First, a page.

A few nights ago my dad was taken to the emergency room because he was having trouble walking. Thankfully he is fine (turns out it was an infection, which he is on antibiotics for) but I had an interesting thought after I took him back home today (which is 200 miles round trip for me).
While he is doing better he's still not 100%. So as a result when I got him home I had to do some housework for him (namely opening windows), going out for groceries, and otherwise getting him settled in.
Now to clear up some history my dad and I don't have the greatest or most open of relationships and there have been times when I've become visibly bothered with his requests. Since having a gastric bypass in 2009 he hasn't been able to go more than 10-12 months without having some medical emergency. In my defense it wasn't the times when he was having these emergencies that led to my becoming visibly bothered, however his requests during this times did trigger the response.
So as a result he spent most of the day asking me to be patient, saying he knows I don't want to be there, and so forth. At one time he would have been right but after a while was I just finding myself to be so closed off that I don't even care. I just do what needs to be done and move on.
But today something crossed my mind.
As we all know when it comes to acknowledging weakness men are taught, as a defining part of manhood, that doing so is not just undesirable (among other men or among women) but can actually have a man's manhood status questioned or revoked.
I'm pretty much convinced that men are taught this in order to fulfill their roles in The System. You know the whole routine where a man is supposed to give up family for career, work outrageous hours (and under outrageous conditions), ignore one's one health, etc... That routine causes men to build up a wall over time where they don't allow themselves to be....well themselves. And its not like The System is going to just start changing because it realizes that its doing harm to men.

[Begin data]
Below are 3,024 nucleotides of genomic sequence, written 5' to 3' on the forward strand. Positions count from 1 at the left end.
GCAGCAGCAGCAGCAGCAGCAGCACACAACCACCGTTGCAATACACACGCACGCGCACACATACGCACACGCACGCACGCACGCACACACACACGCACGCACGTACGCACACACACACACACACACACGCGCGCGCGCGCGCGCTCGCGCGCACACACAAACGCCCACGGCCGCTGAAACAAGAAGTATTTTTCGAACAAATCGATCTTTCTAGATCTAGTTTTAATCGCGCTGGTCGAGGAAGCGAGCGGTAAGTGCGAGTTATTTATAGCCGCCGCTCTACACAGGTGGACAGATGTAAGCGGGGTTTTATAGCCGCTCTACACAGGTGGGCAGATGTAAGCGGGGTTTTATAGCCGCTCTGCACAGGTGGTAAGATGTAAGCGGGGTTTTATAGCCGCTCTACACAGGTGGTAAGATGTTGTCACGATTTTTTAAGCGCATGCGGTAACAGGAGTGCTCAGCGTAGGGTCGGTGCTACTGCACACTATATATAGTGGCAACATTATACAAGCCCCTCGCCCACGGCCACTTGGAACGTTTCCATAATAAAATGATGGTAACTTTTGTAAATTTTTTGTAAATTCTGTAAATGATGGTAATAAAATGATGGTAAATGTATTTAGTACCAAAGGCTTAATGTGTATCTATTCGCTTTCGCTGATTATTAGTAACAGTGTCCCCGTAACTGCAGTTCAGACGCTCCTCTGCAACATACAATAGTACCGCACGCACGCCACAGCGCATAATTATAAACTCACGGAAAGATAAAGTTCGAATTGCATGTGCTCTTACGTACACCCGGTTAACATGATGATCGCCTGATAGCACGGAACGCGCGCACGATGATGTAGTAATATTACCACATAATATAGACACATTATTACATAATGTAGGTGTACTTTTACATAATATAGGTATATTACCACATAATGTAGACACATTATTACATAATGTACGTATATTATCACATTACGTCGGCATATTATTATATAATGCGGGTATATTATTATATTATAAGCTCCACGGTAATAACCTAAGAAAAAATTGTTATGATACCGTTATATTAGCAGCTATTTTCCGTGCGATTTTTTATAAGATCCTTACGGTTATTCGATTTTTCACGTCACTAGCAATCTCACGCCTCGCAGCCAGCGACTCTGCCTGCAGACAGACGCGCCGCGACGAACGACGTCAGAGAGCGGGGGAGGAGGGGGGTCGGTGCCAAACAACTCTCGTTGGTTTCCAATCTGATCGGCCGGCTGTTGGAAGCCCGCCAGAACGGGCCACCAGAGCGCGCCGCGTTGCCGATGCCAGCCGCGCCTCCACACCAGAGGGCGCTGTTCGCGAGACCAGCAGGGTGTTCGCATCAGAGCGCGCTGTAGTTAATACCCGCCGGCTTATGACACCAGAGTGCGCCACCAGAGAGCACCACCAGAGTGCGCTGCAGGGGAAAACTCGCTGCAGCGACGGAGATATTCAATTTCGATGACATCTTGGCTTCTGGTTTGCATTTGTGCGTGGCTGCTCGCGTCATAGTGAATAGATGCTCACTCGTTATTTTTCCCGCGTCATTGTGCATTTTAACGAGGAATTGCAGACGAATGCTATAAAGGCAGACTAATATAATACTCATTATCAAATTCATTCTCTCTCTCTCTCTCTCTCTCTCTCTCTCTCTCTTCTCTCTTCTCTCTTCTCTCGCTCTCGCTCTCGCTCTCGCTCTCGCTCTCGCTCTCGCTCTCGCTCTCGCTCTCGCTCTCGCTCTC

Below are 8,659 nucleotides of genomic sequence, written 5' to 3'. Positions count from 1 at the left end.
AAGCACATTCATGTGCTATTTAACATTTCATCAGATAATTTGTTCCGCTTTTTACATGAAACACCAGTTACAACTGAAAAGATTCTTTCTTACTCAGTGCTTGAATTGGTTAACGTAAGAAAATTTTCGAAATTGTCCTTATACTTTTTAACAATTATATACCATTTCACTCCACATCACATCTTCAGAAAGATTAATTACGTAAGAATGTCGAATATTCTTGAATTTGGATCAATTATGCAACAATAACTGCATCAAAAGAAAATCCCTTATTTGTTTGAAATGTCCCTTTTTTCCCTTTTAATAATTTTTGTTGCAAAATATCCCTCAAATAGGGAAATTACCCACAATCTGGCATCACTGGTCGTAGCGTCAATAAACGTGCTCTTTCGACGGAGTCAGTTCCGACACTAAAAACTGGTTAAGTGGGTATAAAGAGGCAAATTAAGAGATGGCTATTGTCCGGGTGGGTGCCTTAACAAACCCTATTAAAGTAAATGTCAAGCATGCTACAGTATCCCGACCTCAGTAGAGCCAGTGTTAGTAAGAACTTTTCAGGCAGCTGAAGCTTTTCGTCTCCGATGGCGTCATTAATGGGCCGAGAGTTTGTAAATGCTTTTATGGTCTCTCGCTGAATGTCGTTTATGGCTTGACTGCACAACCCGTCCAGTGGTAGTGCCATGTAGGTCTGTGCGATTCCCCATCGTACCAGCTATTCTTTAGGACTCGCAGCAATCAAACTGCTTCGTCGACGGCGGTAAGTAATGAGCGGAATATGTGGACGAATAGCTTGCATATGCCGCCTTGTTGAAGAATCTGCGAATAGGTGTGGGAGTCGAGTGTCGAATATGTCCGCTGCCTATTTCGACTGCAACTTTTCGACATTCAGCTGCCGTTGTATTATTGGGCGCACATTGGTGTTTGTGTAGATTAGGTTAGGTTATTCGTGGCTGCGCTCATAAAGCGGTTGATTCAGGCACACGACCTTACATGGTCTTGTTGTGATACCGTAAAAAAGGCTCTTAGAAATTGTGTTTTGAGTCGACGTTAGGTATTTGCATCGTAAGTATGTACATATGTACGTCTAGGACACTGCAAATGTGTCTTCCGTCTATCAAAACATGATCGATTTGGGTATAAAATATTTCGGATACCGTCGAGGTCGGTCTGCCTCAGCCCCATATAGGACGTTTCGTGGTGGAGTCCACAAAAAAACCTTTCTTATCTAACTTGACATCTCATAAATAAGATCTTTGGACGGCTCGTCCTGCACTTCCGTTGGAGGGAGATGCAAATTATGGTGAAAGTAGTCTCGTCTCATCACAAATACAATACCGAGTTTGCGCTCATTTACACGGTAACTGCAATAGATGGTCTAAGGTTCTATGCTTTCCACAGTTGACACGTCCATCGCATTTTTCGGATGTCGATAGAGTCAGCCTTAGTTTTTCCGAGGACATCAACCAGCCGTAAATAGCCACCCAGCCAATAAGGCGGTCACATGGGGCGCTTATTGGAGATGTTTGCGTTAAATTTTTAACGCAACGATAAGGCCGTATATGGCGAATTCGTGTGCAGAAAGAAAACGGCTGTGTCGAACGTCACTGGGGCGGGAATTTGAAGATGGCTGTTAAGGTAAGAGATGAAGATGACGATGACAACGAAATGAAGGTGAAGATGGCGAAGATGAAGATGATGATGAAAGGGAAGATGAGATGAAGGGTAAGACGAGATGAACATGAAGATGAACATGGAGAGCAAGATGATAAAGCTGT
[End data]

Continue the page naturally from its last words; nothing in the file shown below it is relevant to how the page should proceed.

And I am of the firm belief that building this wall is taught by the father to the son so that one day he can take his part in fulfilling his role in The System.
My dad being 64 years old grew up this way. I can see it in the way that he avoids difficult subjects, will ignore his own health issues until it becomes an emergency, and the way he plays the tough guy to keep up appearances. But I think that in his older age those bricks are starting to come down and the vulnerabilities couldn't remain hidden anymore.
I'm getting the feeling that my indifference may be a step in the direction of breaking down the very idea that such a wall is needed in order to be considered a man. While I didn't have much of an emotional response to him being in pain and asking for help and hearing the weakness in his voice at the same time I also wasn't thinking that he was somehow less of a man. He is just a man in pain that needs help.
Who knows. If I weren't so cold and empty I may actually make the leap to having an emotional response to someone's vulnerabilities but its highly unlikely at this point in my life. However I think I still have something useful to contribute.
If I were to have a son I would have to work to make sure that he knows that ignoring his own well being under the premise that that is what he needs to do in order to be considered a man is not healthy manhood. Maybe by the time this hypothetical son is helping me in my time of need when I get old the farthest thing from his mind would be holding my weakness and vulnerabilities against me.
So am I experiencing a change in the state of masculinity, a change that would contribute to freeing it from its oppressive bonds?
Or maybe I'm reading too much into this?
What do you think?